While Blackhorse introduced evidence of dictionary definitions of the term “redskins” and movie clips where Native Americans were referred to as “redskins” in a derogatory way, the Washington Redskins asserted that the use of the name has been removed from the Native American meaning of the term, and was selected in an honorable fashion to show respect and admiration for Native American culture. Blackhorse’s evidence of disparagement included the mascott, band uniforms, and the “Redskinettes” dance team outfits, which at times have included Native American headdresses and garb in an allegedly derogatory nature. Blackhorse stated:
The term REDSKINS is not and has never been one of honor or respect, but instead it has always been and continues to be a pejorative, derogatory, denigrating, offensive, scandalous, contemptuous, disreputable, disparaging and racist designation [and] [t]he use of this registered service mark identified in Exhibit B [the Washington Redskins logo] to this resolution by the Washington Redskins football organization, has always been and continues to be offensive, disparaging, scandalous, and damaging to Native Americans.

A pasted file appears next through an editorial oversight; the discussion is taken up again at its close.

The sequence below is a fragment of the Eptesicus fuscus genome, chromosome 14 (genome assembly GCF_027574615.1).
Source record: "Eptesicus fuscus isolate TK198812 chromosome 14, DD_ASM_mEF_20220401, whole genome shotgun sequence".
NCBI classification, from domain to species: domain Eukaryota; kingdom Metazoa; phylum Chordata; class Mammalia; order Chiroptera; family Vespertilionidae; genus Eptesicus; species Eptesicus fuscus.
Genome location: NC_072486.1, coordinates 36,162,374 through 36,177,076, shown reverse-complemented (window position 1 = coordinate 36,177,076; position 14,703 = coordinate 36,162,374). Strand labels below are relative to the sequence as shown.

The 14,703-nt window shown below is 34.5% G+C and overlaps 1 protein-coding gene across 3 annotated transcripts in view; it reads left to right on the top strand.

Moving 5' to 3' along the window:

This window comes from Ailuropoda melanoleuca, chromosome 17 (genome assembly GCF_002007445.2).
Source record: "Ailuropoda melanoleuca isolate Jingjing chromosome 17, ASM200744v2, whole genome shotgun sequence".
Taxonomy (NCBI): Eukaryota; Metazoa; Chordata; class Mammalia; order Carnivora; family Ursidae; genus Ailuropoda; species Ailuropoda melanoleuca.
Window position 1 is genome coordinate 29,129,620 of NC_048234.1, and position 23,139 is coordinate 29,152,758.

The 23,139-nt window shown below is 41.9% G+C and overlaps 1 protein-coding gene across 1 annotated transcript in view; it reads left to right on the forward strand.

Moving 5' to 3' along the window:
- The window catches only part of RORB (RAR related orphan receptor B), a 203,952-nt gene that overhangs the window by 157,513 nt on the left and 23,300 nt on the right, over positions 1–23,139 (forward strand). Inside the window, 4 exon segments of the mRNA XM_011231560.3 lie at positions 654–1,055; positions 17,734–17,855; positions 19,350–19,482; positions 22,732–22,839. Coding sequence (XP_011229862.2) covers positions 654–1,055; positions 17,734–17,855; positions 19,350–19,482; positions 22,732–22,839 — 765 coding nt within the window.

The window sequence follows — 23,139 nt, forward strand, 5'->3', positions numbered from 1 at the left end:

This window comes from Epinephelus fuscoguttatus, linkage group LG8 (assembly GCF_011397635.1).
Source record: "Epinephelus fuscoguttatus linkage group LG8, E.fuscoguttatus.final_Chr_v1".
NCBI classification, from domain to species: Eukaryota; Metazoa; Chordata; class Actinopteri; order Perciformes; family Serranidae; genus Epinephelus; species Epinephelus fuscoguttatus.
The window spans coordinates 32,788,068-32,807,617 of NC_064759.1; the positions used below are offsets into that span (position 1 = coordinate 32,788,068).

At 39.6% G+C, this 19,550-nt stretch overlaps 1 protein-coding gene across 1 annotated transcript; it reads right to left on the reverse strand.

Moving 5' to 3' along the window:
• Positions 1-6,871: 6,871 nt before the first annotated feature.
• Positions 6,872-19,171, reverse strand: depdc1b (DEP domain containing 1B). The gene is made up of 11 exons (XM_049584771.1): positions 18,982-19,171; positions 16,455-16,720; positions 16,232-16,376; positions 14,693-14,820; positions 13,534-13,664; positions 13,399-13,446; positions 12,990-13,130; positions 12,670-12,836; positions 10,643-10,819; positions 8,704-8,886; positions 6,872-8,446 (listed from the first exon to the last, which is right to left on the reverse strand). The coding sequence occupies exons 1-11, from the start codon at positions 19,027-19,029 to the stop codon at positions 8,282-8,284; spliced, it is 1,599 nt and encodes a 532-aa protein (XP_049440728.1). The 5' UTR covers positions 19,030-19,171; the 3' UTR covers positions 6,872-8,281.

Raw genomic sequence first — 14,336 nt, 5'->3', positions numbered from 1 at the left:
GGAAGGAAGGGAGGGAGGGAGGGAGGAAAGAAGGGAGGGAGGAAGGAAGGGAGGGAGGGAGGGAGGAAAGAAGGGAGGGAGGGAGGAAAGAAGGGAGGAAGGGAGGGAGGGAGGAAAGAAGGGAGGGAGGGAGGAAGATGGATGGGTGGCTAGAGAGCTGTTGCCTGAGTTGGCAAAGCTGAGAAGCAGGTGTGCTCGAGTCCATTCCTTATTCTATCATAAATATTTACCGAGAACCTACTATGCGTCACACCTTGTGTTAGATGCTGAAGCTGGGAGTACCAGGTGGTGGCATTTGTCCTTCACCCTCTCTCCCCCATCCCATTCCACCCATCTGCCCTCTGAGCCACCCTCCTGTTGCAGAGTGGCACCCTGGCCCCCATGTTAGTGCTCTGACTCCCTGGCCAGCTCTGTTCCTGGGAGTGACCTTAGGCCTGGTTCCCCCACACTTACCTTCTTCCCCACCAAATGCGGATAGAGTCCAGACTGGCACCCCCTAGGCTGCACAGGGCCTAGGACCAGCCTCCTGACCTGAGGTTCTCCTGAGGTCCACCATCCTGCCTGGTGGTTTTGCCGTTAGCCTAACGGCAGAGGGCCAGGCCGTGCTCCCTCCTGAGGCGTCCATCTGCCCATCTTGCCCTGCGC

The Trademark Trial and Appeal Board ultimately found that the name was disparaging because the services had not removed the Native American meaning from the term, and the honorable intent in the manner of use of the term was irrelevant. However, the Board clarified that they only have authority to cancel the registration of the mark and cannot prohibit use of the trademark in commerce.
The Washington Redskins appealed the Board’s ruling invalidating the mark, stating that the trademark board “improperly penalized the Washington Redskins based on the content of the team’s speech in violation of the First Amendment” and that the team “has been unfairly deprived of its valuable and long-held intellectual property rights in violation of the Fifth Amendment.” They questioned the Board’s ability to decide what makes a term racist or vulgar and argued that they were penalized unfairly based on the content of the team’s speech. The team argued that the term “Redskins” in this context is not disparaging, but is associated only with their status as a national football team. They posited that the mark is not likely causing consumer confusion—main purpose of the Lanham Act—because the NFL team is well-known and because no one sees the name or logo and believes that the mark is referencing a Native American tribe.